Pre-Season Work

We’re gearing up for a busy year in 2013 and are catching up with repairs and upgrades before the busy season starts, with contractors doing the difficult parts.

The upper part of the barn roof has been redone. In the Seventies, corrugated roofing had been nailed over the original cedar shakes, which didn’t hold the roofing panels securely enough, and they were starting to blow off. So we had that all taken off and re-roofed with new steel roofing that Karen had acquired at bargain prices. read more...

Come to the Indoor Farmer’s Market!

The Corvallis area is lucky to have an Indoor Winter’s Market, where year-round produce such as greens and eggs are available every Saturday, plus items that store well, like roots and bulbs and frozen meat and canned goods and honey, and also baked goods and other yummy stuff. Not for us is the notion that farmers’ markets are a summertime thing!

I’m surprised this hasn’t caught on more. Oregon has mild winters, but so do a lot of places. And it’s nice to have the market in a large, heated building when the weather is nasty out. read more...

Big Turkey Payday

Karen sold so many turkeys this year that she left the van behind because only the pickup was big enough to take all those coolers full of fresh turkey to the farmer’s market! This has never happened before. Everyone who had pre-ordered a turkey showed up, and that took care of every single turkey, so that went off splendidly.

We (and when I say “we,” I mean Karen) raise old-fashioned Bourbon Red turkeys on pasture. The turkeys are in floorless pens that get moved to a fresh patch of grass twice a day. This gives the effect of free range without having the turkeys fly away into the woods, where they provide an early Thanksgiving for coyotes. I’m all for wildlife, but I think they should pay $6.00 a pound like everyone else. read more...

Get Your Hens Ready for Winter

Winter is right around the corner, and what does this mean for your chickens?

For me, in the mild Pacific Nortwest climate, only 40 miles from the ocean, winter is not that big a deal, all things considered. The waterers freeze sometimes, and we get snow once or twice a year, but weather that actually bothers the hens? Doesn’t happen.

The rule of thumb is that chickens that can keep dry will keep producing and be in fine health so long as the daytime highs are mostly above freezing, and will stay healthy down to twenty below if they can stay dry and out of the wind. In both cases, of course, they need plenty of feed to keep warm. So for many of us, winter is not an “OMG!” moment, just another thing to deal with. read more...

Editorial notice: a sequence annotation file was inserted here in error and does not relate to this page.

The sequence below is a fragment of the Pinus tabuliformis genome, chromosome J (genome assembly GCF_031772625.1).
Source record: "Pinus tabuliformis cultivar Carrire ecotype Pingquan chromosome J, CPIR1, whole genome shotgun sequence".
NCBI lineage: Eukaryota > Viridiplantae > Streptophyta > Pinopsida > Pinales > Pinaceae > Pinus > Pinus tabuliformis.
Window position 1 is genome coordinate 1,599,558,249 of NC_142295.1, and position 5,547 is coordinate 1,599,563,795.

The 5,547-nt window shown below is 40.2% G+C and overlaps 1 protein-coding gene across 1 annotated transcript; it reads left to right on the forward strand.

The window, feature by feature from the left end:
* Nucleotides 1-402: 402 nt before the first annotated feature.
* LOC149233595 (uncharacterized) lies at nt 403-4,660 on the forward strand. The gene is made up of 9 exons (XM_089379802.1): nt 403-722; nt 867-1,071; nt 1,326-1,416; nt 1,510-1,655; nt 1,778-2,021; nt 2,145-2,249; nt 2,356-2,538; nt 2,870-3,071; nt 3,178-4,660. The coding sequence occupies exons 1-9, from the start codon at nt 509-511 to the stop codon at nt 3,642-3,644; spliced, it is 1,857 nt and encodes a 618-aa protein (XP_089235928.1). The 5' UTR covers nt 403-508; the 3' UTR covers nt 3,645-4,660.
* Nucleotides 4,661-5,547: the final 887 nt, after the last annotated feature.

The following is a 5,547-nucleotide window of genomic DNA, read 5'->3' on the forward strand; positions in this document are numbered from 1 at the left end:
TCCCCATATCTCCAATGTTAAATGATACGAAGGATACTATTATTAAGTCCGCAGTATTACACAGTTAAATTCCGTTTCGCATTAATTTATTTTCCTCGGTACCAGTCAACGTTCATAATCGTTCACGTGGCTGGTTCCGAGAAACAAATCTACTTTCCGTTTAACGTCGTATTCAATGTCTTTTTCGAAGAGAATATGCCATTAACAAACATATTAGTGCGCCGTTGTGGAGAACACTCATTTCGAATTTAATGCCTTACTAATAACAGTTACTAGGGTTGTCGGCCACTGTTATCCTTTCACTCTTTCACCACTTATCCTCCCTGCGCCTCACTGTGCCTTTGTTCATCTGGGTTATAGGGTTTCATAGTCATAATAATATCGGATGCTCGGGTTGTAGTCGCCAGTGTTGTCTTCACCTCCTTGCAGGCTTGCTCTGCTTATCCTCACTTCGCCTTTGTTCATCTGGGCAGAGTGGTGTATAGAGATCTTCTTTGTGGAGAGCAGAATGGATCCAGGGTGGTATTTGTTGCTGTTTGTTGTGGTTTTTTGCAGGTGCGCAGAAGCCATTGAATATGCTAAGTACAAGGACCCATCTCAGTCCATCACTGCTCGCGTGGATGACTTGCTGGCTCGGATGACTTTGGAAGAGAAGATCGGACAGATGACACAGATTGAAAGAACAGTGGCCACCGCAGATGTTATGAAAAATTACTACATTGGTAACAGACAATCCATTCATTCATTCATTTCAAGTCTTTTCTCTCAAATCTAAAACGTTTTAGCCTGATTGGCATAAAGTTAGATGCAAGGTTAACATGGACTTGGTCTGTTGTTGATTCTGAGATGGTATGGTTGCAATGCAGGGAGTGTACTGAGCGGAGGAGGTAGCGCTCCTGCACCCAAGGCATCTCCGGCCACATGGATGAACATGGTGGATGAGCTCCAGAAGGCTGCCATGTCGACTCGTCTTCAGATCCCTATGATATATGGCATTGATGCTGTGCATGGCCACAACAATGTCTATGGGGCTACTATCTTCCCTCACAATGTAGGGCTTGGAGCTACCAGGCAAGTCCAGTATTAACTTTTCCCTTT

Feeding Scraps to Chickens

It’s harvest season, so gardeners have more produce and garden waste than they know what to do with. A few neighbors see my flock of chickens as a handy way to ensure that nothing goes to waste, without having to actually eat over-ripe or oversized produce.

Feeding scraps to your chickens isn’t rocket science, and there are only a few rules:

  • Don’t feed anything rotten to the chickens. Chickens will usually turn up their beaks at anything unwholesome, but let’s not take many chances. Mushy apples are okay, and a mold spot here and there will just be avoided by them. Don’t feed them anything that smells funny!
  • Don’t take away their chicken feed. You get into trouble when feeding surplus and scraps and waste to chickens by trying to force them to eat it. Chickens like variety and like unprocessed food, and they have a pretty good “nutritional appetite,” so they’ll eat at least as much of anything new as they should. If you keep their chicken feed available, you won’t poison or malnourish them with ill-considered offerings.
  • Remove anything that attracts flies and rats. When feeding things that will attract unwanted visitors, don’t offer the chickens more than they will eat in a short time. Since you often don’t know how much this will be, be prepared to take away the leftovers soon after feeding.
  • Slice or break open things with thick skins, like squashes. Chickens can’t handle the rind but love what’s inside.
  • Be aware that most waste and scraps have few calories. Vegetables and garbage, for example, usually have very few calories per pound. Vitamins, yes; calories, no. Calories are concentrated mostly in grains and fats, which usually aren’t what people are pressing on you.
  • If you have a lot more scraps than your chickens can handle, consider pigs. Pigs are better than chickens at dealing with agricultural surplus, if only because they eat so much more!

Want to learn more about feeding your chickens?
And I have more blog and web site articles about chicken feed!

But what you really need, if you want to sink your teeth into the topic, is a copy of Heuser’s Feeding Poultry. I republished this book because there wasn’t anything good and accessible in print. In addition to discussing everything you can imagine, it covers topics like green feed and feeding scraps. read more...